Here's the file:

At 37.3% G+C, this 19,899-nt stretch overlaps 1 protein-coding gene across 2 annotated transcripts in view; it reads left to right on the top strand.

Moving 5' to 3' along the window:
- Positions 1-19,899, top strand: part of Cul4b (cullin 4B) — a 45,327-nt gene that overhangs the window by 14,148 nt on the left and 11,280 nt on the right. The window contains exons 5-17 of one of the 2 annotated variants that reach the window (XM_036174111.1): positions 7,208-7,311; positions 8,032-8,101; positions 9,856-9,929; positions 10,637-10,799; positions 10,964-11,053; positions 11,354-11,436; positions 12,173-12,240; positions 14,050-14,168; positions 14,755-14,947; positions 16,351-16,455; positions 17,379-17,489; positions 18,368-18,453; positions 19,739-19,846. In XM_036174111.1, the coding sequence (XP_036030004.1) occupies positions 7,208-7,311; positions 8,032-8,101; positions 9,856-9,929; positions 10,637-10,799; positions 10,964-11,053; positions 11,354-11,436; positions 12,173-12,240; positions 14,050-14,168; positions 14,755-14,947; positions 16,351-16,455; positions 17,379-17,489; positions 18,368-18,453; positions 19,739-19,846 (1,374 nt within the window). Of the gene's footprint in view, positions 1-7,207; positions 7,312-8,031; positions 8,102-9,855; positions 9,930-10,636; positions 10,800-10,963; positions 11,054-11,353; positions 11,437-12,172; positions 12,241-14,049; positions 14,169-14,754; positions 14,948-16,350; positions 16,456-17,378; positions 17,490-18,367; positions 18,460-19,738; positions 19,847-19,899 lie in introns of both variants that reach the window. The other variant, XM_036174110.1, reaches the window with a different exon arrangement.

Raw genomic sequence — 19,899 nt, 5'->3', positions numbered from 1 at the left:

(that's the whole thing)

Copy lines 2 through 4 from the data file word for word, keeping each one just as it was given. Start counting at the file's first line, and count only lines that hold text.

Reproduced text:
Moving 5' to 3' along the window:
- Positions 1-19,899, top strand: part of Cul4b (cullin 4B) — a 45,327-nt gene that overhangs the window by 14,148 nt on the left and 11,280 nt on the right. The window contains exons 5-17 of one of the 2 annotated variants that reach the window (XM_036174111.1): positions 7,208-7,311; positions 8,032-8,101; positions 9,856-9,929; positions 10,637-10,799; positions 10,964-11,053; positions 11,354-11,436; positions 12,173-12,240; positions 14,050-14,168; positions 14,755-14,947; positions 16,351-16,455; positions 17,379-17,489; positions 18,368-18,453; positions 19,739-19,846. In XM_036174111.1, the coding sequence (XP_036030004.1) occupies positions 7,208-7,311; positions 8,032-8,101; positions 9,856-9,929; positions 10,637-10,799; positions 10,964-11,053; positions 11,354-11,436; positions 12,173-12,240; positions 14,050-14,168; positions 14,755-14,947; positions 16,351-16,455; positions 17,379-17,489; positions 18,368-18,453; positions 19,739-19,846 (1,374 nt within the window). Of the gene's footprint in view, positions 1-7,207; positions 7,312-8,031; positions 8,102-9,855; positions 9,930-10,636; positions 10,800-10,963; positions 11,054-11,353; positions 11,437-12,172; positions 12,241-14,049; positions 14,169-14,754; positions 14,948-16,350; positions 16,456-17,378; positions 17,490-18,367; positions 18,460-19,738; positions 19,847-19,899 lie in introns of both variants that reach the window. The other variant, XM_036174110.1, reaches the window with a different exon arrangement.

Raw genomic sequence — 19,899 nt, 5'->3', positions numbered from 1 at the left: